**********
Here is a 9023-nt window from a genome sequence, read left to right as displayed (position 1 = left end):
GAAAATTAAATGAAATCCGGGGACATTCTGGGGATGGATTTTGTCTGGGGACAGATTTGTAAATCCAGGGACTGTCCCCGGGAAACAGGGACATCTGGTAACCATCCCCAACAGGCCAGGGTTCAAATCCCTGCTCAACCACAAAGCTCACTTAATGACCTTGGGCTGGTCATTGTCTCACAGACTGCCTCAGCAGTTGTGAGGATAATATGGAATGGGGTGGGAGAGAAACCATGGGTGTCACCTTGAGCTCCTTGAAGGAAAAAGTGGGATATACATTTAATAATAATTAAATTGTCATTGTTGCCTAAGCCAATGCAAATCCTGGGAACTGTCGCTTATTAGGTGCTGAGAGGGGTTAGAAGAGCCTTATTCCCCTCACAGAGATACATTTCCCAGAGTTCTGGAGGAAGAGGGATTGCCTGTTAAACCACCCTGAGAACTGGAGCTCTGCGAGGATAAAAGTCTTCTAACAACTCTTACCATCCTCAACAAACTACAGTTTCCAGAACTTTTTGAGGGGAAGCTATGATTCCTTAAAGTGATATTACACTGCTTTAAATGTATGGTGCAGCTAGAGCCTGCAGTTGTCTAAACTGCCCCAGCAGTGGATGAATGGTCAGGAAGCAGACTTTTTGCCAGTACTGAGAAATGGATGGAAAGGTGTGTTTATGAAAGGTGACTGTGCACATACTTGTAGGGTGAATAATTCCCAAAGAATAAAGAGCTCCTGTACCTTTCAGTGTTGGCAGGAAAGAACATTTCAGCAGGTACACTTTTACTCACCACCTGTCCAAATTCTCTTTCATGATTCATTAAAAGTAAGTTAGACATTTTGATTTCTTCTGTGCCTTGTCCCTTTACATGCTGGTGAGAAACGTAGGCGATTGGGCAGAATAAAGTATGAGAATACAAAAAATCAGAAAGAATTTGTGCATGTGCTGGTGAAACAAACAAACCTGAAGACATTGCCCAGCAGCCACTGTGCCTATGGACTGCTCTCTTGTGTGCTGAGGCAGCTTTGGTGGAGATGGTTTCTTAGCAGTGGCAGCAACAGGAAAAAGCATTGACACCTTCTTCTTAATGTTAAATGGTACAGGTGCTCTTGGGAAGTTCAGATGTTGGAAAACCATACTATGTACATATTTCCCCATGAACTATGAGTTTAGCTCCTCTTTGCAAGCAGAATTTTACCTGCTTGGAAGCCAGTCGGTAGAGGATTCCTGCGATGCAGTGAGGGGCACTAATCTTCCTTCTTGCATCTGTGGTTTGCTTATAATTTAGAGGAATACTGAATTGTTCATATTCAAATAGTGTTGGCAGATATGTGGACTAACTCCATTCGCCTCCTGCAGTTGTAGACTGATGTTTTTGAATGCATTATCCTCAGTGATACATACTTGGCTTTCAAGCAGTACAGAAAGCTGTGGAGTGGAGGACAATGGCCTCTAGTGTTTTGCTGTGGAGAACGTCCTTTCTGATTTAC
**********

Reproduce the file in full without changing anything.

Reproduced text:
Here is a 9023-nt window from a genome sequence, read left to right as displayed (position 1 = left end):
GAAAATTAAATGAAATCCGGGGACATTCTGGGGATGGATTTTGTCTGGGGACAGATTTGTAAATCCAGGGACTGTCCCCGGGAAACAGGGACATCTGGTAACCATCCCCAACAGGCCAGGGTTCAAATCCCTGCTCAACCACAAAGCTCACTTAATGACCTTGGGCTGGTCATTGTCTCACAGACTGCCTCAGCAGTTGTGAGGATAATATGGAATGGGGTGGGAGAGAAACCATGGGTGTCACCTTGAGCTCCTTGAAGGAAAAAGTGGGATATACATTTAATAATAATTAAATTGTCATTGTTGCCTAAGCCAATGCAAATCCTGGGAACTGTCGCTTATTAGGTGCTGAGAGGGGTTAGAAGAGCCTTATTCCCCTCACAGAGATACATTTCCCAGAGTTCTGGAGGAAGAGGGATTGCCTGTTAAACCACCCTGAGAACTGGAGCTCTGCGAGGATAAAAGTCTTCTAACAACTCTTACCATCCTCAACAAACTACAGTTTCCAGAACTTTTTGAGGGGAAGCTATGATTCCTTAAAGTGATATTACACTGCTTTAAATGTATGGTGCAGCTAGAGCCTGCAGTTGTCTAAACTGCCCCAGCAGTGGATGAATGGTCAGGAAGCAGACTTTTTGCCAGTACTGAGAAATGGATGGAAAGGTGTGTTTATGAAAGGTGACTGTGCACATACTTGTAGGGTGAATAATTCCCAAAGAATAAAGAGCTCCTGTACCTTTCAGTGTTGGCAGGAAAGAACATTTCAGCAGGTACACTTTTACTCACCACCTGTCCAAATTCTCTTTCATGATTCATTAAAAGTAAGTTAGACATTTTGATTTCTTCTGTGCCTTGTCCCTTTACATGCTGGTGAGAAACGTAGGCGATTGGGCAGAATAAAGTATGAGAATACAAAAAATCAGAAAGAATTTGTGCATGTGCTGGTGAAACAAACAAACCTGAAGACATTGCCCAGCAGCCACTGTGCCTATGGACTGCTCTCTTGTGTGCTGAGGCAGCTTTGGTGGAGATGGTTTCTTAGCAGTGGCAGCAACAGGAAAAAGCATTGACACCTTCTTCTTAATGTTAAATGGTACAGGTGCTCTTGGGAAGTTCAGATGTTGGAAAACCATACTATGTACATATTTCCCCATGAACTATGAGTTTAGCTCCTCTTTGCAAGCAGAATTTTACCTGCTTGGAAGCCAGTCGGTAGAGGATTCCTGCGATGCAGTGAGGGGCACTAATCTTCCTTCTTGCATCTGTGGTTTGCTTATAATTTAGAGGAATACTGAATTGTTCATATTCAAATAGTGTTGGCAGATATGTGGACTAACTCCATTCGCCTCCTGCAGTTGTAGACTGATGTTTTTGAATGCATTATCCTCAGTGATACATACTTGGCTTTCAAGCAGTACAGAAAGCTGTGGAGTGGAGGACAATGGCCTCTAGTGTTTTGCTGTGGAGAACGTCCTTTCTGATTTAC